Other experts, like Dave Fallen, executive director of the Caseload Forecast Council, the state agency that analyzes trends within the Department of Corrections and other agencies, say that's highly unlikely. Offenders, many of them drug addicts, usually aren't thinking about consequences when they commit their crimes.
"I've never met a rational career felon," Fallen said.
Instead, he believes, there are fewer three-strikes cases than expected because offenders often plead guilty to a lesser offense that isn't covered under the law. And defense lawyers say that over the past decade, the state's willingness to bargain has increased.
In recent years, as many as five in six potential third-strikers in King County were able to bargain away life sentences by pleading guilty to lesser charges not covered under I-593. But these offenders still received sentences far exceeding what they would have under old sentencing laws.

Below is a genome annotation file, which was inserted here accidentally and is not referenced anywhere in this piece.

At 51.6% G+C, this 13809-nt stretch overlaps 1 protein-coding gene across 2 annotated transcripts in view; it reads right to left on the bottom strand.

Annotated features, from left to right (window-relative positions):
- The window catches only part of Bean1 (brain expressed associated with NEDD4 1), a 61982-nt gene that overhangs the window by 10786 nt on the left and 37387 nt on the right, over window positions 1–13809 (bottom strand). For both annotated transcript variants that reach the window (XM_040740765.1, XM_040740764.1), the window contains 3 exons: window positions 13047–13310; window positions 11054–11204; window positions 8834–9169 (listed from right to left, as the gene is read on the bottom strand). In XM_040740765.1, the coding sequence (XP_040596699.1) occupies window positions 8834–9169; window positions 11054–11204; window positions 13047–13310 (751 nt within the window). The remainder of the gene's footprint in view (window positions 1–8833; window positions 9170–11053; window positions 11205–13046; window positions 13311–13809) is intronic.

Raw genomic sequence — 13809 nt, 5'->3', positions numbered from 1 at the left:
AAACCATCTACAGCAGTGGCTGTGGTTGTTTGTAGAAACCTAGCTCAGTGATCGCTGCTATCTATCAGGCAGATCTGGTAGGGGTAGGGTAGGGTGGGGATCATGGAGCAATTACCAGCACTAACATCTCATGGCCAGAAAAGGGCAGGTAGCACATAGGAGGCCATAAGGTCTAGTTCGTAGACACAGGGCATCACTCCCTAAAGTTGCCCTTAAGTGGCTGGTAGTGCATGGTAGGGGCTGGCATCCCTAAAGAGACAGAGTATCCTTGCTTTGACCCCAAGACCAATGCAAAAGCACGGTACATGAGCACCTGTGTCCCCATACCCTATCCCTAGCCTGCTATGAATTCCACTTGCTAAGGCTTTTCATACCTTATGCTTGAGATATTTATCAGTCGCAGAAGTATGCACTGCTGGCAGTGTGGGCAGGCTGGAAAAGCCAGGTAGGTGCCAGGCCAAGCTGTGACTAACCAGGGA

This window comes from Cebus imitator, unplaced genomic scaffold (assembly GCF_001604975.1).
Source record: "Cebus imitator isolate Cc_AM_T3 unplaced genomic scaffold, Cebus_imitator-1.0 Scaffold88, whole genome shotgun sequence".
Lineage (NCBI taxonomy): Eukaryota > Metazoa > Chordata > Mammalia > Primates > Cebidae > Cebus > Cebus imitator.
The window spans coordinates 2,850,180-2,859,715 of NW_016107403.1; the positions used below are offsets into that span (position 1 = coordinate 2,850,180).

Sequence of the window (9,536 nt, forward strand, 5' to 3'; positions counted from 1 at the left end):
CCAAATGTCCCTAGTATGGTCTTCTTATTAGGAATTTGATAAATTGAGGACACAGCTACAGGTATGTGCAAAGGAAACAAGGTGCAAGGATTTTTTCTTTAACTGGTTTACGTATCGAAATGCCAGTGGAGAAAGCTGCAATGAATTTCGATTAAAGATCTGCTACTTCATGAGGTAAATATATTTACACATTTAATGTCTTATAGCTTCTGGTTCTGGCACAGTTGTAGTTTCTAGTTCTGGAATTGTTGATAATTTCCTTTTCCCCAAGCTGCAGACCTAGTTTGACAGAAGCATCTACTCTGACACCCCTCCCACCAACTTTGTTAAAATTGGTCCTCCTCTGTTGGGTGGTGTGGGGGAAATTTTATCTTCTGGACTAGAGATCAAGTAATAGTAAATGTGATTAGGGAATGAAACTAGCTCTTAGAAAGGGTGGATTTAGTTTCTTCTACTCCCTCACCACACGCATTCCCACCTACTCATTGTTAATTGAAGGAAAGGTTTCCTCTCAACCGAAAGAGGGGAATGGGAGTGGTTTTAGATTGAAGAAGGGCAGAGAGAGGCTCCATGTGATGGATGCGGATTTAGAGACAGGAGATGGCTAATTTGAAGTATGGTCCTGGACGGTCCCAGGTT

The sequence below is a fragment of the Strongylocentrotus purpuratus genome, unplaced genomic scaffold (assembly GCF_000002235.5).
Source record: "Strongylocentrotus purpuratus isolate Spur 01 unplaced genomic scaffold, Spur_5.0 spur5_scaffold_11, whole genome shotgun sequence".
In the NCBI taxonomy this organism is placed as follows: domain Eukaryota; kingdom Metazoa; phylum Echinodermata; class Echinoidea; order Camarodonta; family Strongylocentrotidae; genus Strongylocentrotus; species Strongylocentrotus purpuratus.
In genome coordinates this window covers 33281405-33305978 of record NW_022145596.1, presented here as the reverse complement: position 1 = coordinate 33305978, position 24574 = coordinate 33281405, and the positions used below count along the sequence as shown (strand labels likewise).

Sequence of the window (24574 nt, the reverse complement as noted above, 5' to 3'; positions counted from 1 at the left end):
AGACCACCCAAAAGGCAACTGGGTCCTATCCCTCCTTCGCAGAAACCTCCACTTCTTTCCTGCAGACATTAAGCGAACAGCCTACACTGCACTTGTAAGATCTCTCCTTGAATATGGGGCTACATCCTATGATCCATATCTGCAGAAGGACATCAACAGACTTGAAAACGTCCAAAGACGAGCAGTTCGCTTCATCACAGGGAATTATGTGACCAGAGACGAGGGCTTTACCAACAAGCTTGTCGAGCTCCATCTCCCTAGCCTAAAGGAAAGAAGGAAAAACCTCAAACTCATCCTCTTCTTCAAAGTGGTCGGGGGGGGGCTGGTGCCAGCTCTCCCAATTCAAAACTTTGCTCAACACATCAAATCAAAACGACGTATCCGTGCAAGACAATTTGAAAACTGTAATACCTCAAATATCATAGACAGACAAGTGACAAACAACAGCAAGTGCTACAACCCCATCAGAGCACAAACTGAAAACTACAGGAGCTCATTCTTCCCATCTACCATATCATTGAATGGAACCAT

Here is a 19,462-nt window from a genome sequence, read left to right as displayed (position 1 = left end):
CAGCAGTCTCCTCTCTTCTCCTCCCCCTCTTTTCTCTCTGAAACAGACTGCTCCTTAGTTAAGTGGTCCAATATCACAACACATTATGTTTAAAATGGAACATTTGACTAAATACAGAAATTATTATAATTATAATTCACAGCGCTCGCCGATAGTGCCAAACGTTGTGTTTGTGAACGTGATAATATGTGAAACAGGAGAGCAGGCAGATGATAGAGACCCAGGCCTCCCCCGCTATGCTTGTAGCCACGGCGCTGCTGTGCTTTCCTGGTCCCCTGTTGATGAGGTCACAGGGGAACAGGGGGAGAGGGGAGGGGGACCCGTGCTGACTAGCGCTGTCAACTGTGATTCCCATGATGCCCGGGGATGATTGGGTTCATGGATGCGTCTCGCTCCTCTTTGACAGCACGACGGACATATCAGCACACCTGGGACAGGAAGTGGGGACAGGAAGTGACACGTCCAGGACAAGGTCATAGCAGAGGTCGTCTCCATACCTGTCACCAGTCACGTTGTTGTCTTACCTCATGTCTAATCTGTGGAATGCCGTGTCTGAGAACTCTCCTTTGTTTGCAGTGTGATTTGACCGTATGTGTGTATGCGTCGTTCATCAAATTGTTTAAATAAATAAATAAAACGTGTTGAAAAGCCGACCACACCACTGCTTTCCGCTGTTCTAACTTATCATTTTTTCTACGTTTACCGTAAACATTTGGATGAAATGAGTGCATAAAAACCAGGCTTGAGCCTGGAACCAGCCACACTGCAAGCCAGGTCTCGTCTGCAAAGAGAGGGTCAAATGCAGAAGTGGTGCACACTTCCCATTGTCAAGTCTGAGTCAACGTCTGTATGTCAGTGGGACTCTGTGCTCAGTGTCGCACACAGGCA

"I think we are still getting substantial sentences from people, although it is short of the full life-without-parole, you-die-in-prison outcome," Larson said.
That's what happened with Dana Webber. In February 2003, he snatched a sweatshirt off the rack at Foot Locker in SeaTac Mall. Employees chased him into the parking lot, where he turned around and brandished a pocket knife. "If you grab me, I'm going to cut you," he threatened, according to court documents. The employees backed down and Webber ran, but police soon arrested him. No one was hurt.
Criminal lawyers call this a "shoplift gone bad" it starts out as a simple shoplifting attempt but turns into the more serious charge of robbery when force is either used or threatened.
The distinction can mean the difference between life and a chance of release. Under I-593, shoplifting does not count as a strike, but robbery does. Webber risked life in prison for a $19.99 sweat shirt.